Dolly for dinner? Not just yet, critics say
Friday, December 29, 2006; 2:54 PM
WASHINGTON (Reuters) - For champions of biotechnology, U.S. officials' decision this week to vouch for the safety of food from some cloned animals was a victory, but the decision has some groups worried the government hasn't thought through the safety and ethical implications.
"All of this speaks to the rapid advances we've had in biotechnology. ... The concern is that it will grow faster than we are able to regulate," said Michael Greger, a physician at the Humane Society of the United States.
On Thursday, the Food and Drug Administration issued a draft rule that found that meat from cloned cattle, pigs, and goats was as safe to eat as any other meat, saying the move would help bring more high-quality milk and lean meat to American tables.
"FDA is essentially giving a couple of cloning companies a Christmas present at the expense of consumers and the dairy industry," said Joe Mendelson, legal director at the Center for Food Safety. "It's premature."
The FDA must still confirm its decision after a public comment period that ends in April.
Making clones, or genetic twins of donor animals, takes cells from an adult and fuses them with other cells before implanting them in a surrogate mother.
Polling shows that consumers will be wary even if the FDA does issue a final approval. More than half of people polled in one recent survey said they would be unlikely to buy food made from cloned animals, no matter what the government says.
"There's something about the cloning term that makes consumers uncomfortable. ... There's going to need to be more assurance for consumers," said Dave Schmidt, president of the International Food Information Council, which tracks public opinion on food issues.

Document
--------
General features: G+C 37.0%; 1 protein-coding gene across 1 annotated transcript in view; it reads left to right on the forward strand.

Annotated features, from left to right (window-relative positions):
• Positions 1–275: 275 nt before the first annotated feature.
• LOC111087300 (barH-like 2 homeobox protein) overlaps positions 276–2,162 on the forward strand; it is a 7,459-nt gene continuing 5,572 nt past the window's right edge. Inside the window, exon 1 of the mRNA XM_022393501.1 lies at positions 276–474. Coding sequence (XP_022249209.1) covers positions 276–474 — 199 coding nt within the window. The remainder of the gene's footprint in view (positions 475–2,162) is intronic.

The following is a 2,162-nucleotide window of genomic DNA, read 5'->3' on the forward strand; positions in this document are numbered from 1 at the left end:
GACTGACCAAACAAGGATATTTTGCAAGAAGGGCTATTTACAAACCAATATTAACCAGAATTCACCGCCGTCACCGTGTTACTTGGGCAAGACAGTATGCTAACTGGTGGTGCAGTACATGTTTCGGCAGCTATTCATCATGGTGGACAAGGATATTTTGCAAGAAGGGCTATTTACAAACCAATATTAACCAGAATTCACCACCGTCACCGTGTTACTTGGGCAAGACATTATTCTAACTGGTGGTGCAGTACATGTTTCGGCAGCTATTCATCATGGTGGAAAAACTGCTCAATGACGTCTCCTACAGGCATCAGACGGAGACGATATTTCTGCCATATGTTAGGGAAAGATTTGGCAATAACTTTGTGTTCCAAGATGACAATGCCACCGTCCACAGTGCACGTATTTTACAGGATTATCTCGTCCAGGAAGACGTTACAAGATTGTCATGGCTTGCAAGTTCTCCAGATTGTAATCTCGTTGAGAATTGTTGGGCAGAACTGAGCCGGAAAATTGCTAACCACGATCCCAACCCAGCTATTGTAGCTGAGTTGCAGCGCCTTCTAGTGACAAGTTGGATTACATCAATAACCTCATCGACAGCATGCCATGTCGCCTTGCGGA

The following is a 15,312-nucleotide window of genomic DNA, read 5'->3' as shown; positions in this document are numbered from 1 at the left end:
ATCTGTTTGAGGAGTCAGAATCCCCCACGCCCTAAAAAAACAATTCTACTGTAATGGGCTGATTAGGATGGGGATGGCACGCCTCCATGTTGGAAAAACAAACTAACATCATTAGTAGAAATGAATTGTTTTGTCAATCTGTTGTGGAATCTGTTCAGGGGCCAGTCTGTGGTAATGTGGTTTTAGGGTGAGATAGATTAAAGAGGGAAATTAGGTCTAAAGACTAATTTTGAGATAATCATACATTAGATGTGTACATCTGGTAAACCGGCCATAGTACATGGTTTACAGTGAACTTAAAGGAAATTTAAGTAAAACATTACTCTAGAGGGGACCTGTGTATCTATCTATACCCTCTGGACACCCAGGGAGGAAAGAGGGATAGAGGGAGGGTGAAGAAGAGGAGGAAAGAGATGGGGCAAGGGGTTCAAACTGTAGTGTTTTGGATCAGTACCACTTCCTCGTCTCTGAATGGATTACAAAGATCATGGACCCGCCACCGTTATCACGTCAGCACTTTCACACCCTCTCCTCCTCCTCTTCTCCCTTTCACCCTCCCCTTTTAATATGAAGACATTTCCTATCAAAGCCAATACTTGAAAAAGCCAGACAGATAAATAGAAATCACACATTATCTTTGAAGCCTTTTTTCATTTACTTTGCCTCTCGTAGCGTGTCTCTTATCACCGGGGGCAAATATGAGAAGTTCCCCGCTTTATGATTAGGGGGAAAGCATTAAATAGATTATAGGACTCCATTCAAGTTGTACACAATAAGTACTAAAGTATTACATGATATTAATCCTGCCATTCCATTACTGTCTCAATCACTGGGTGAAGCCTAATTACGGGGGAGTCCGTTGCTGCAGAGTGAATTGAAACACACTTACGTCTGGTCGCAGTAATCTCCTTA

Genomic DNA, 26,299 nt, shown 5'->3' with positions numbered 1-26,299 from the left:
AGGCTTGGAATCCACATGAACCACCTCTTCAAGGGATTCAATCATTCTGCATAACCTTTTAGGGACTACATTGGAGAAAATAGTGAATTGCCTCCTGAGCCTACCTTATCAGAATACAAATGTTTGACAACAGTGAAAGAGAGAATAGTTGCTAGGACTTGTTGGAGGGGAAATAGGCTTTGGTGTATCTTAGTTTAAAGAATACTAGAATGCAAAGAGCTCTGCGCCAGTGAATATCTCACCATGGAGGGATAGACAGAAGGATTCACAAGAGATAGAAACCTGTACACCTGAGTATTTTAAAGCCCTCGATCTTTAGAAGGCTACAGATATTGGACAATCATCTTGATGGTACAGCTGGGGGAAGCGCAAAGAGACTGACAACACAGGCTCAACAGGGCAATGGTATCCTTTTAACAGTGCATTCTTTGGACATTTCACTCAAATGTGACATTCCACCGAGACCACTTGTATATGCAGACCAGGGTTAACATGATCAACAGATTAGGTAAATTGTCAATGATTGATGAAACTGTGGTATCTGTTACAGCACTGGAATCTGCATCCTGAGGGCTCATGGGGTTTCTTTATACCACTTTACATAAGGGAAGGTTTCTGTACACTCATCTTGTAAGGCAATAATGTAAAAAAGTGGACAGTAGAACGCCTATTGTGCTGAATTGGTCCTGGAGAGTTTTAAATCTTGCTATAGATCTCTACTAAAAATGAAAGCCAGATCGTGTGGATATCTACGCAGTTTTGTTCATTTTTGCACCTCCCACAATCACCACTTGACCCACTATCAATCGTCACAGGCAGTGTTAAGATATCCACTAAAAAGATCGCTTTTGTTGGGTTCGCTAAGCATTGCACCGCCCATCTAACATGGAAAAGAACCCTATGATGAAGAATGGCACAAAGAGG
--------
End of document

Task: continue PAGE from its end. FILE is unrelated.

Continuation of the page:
ETHICAL QUESTIONS UNANSWERED
There just isn't enough information yet, said Nancy Donley, president of Safe Tables Our Priority, a Maryland-based group. She said FDA's apparent reticence to require special labels for food from cloned the ruling was "disturbing,"
The public has the right to as much information as possible about the food it eats, and the government is shirking its duty, she said. That's especially important at a time when public scrutiny of the government's ability to safeguard food supplies is increasing.
Recent outbreaks of food-borne illness, such as E.coli, and a spate of movies and books about the food industry have helped fuel concerns, she said.
A relatively small number of cloned livestock exists today in the United States, and producers have so far respected FDA's request, but not order, that cloned animals be kept off the market.
According to Greger, cloning animals will only exacerbate the "abysmal" life led by most American farm animals.
By copying the animals that give the most milk or provide the best meat, scientists will also be cloning illnesses or painful conditions that come along with productivity, he said. One example is the chronic inflammation of the udder that cows suffer from milking.
"(The animals') welfare is adversely affected by the industry's push for the bottom line," Greger said.
According to Joe Regenstein, a food scientist at Cornell University, cloned animals should not present problems for Jews and Muslims who observe laws about kosher and halal foods.
But there is intense debate among believers about the overarching ethics of cloning, be it used for animals or humans.
"From a moral point of view, looking at broader aspects of this -- that's the debate is going to have to take place," he said.